Trump Bans CDC From Using Words Such as Transgender and Diversity

The Centers for Disease Control and PreventionPhoto: Tami Chappell/Reuters

Transgender Universe

By Mila Madison

The Trump administration will no longer allow the Centers for Disease Control and Prevention to use seven specific words in any official documentation starting in 2019, as the agency prepares its new budget.

​Included in the list of forbidden words are “diversity,” “entitlement,” “evidence-based” “fetus,” “science-based,” “transgender,” and “vulnerable.”

“It was very much, ‘Are you serious? Are you kidding?'”

​According to a new report by the Washington Post, policy analys ts at the CDC were advised of the new policy in a 90-minute briefing that took place on Thursday. In some cases, analysts were given alternative phrases that they could use. Instead of using “science-based” or “Evidence-based,” it was suggested that the use the phrase “CDC bases its recommendations on science in consideration with community standards and wishes.” In other instances, no alternatives were provided. Words that addressed issues of inclusivity such as “transgender,” “diversity,” and “vulnerable” were simply removed.

The move continues a Trump administration trend where the issues of gender identity, sexual orientation, and abortion rights are being removed from major government departments. The Department of Health and Human Services, which includes the CDC, the Department of Justice, Housing and Urban Development, and Department of Education have all experienced changes affecting how the collect and present information regarding the LGBTQ+ community.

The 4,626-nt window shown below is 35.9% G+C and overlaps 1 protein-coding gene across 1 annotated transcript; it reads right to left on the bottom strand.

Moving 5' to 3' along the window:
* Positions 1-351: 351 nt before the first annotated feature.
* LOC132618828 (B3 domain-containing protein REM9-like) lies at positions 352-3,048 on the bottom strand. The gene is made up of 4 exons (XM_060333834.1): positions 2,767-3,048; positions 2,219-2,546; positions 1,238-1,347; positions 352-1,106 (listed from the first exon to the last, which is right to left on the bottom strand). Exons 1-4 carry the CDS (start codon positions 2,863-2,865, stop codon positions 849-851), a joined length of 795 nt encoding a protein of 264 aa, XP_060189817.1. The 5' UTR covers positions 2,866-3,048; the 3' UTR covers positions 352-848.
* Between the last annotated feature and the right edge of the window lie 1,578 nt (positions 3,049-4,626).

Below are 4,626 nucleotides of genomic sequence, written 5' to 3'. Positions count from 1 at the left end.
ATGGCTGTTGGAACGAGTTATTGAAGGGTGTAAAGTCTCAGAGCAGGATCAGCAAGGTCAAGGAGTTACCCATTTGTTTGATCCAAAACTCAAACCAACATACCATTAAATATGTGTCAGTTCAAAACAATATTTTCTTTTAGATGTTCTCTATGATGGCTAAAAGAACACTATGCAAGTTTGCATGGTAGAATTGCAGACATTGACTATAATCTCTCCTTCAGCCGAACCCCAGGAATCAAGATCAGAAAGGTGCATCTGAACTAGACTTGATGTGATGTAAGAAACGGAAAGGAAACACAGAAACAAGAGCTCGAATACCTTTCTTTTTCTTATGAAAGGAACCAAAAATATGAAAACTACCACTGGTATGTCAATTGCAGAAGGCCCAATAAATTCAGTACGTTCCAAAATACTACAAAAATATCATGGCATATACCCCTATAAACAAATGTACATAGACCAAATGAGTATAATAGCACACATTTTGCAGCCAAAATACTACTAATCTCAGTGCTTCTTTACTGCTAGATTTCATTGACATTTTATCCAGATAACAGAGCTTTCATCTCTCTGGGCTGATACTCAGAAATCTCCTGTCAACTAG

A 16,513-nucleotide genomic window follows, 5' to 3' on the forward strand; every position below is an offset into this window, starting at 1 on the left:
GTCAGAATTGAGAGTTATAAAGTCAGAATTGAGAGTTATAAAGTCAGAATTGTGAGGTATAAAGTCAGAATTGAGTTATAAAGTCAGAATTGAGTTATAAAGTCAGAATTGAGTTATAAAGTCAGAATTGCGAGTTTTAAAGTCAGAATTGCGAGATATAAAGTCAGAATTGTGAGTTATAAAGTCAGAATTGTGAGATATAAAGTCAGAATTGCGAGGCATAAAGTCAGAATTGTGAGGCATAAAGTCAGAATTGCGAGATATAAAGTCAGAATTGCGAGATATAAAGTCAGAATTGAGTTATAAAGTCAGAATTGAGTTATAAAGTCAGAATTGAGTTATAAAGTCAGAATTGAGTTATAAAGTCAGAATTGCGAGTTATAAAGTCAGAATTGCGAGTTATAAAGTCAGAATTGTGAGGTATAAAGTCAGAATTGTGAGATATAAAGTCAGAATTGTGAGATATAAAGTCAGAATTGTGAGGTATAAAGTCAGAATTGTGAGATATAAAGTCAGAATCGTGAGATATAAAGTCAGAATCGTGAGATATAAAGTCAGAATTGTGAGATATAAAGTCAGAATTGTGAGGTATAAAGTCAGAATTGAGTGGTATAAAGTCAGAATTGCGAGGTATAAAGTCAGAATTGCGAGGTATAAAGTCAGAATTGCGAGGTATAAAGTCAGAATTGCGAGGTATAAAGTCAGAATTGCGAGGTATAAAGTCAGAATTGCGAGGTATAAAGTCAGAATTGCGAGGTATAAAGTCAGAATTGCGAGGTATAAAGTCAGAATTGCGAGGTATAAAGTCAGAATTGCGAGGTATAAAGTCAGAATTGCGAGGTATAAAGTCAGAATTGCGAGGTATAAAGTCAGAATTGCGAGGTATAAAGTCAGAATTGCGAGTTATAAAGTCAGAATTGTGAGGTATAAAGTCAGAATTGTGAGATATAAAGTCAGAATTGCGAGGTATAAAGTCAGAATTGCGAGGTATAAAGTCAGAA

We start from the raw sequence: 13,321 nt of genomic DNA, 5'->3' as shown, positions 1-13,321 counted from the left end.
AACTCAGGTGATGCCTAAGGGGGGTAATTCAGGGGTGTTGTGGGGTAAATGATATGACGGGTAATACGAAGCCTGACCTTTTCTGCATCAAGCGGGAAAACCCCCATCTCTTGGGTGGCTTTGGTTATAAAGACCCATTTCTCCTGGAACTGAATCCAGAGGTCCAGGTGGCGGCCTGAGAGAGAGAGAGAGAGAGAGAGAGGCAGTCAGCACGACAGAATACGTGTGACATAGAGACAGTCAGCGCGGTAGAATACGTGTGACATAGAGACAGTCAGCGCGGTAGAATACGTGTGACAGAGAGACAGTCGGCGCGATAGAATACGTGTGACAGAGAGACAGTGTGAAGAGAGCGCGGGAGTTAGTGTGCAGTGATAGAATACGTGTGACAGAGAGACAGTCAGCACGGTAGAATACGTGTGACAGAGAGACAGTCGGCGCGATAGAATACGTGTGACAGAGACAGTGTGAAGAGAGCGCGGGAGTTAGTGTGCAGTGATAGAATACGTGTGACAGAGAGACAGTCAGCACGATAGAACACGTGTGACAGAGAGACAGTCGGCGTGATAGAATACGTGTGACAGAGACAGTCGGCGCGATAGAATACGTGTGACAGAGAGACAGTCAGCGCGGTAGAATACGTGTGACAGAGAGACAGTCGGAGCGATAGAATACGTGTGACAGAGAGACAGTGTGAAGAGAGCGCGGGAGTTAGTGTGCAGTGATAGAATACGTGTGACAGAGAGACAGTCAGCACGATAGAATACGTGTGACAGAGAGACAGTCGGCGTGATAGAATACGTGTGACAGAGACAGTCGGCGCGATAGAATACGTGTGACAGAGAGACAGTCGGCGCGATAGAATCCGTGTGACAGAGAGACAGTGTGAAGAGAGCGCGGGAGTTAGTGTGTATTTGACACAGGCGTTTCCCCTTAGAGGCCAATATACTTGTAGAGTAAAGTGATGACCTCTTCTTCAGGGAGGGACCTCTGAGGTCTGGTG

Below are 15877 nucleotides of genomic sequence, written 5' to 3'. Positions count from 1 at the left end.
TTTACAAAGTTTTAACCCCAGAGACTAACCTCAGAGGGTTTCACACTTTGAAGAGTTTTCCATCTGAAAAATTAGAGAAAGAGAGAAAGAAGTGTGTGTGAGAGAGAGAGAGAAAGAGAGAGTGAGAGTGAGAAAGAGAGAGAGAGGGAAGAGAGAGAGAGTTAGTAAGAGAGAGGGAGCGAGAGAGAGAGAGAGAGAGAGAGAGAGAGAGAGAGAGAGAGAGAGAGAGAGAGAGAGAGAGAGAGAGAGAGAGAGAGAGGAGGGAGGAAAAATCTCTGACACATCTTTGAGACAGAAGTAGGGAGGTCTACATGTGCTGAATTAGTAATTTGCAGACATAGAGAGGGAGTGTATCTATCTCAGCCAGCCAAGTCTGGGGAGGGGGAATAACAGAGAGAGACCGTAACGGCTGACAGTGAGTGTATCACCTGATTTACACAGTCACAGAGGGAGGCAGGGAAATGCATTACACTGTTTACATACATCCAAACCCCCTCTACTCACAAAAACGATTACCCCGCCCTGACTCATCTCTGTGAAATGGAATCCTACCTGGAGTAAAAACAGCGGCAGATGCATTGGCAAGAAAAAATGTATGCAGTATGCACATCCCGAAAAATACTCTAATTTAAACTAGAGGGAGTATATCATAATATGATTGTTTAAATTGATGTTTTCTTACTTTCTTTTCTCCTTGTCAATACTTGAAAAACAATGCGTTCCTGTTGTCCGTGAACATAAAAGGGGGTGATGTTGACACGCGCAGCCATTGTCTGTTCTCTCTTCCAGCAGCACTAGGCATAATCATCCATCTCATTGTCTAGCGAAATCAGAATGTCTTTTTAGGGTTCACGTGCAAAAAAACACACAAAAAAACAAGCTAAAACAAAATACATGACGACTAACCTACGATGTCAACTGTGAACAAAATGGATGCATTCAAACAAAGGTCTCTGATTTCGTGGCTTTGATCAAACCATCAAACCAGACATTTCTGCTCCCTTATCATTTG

The Department of Health and Human Services had already removed questions regarding gender identity and sexuality in two of their surveys for the elderly. They have also removed information about LGBTQ+ Americans from the HHS website, and have archived a page that outlines federal services that were available to LGBTQ+ people and their families. This included information on how they could adopt a child and receive assistance if they are victims of sex trafficking.

An analyst who attended the meeting at the CDC in Atlanta told the Washington Post the meeting was led by Alison Kelly, who is a senior leader in the agency’s Office of Financial Services. Kelly did not provide any information regarding why the language was being banned, only that she was relaying the information.

The source said that others at the meeting were surprised when they received list. “It was very much, ‘Are you serious? Are you kidding?'” the analyst said. “In my experience, we’ve never had any pushback from an ideological standpoint.”

The analyst also advised that other CDC officials have confirmed the existence of a list of forbidden words, and that it is likely that other parts of the HHS are using the same guidelines.

Comments (1)
No. 1-1

Dr. Kristen Vierregger in Buena Park addressed this and our local center posted and sent it out recently, she spoke to them in 2016 and my how things have changed in such a short time. We must keep up the education and fight for our rights.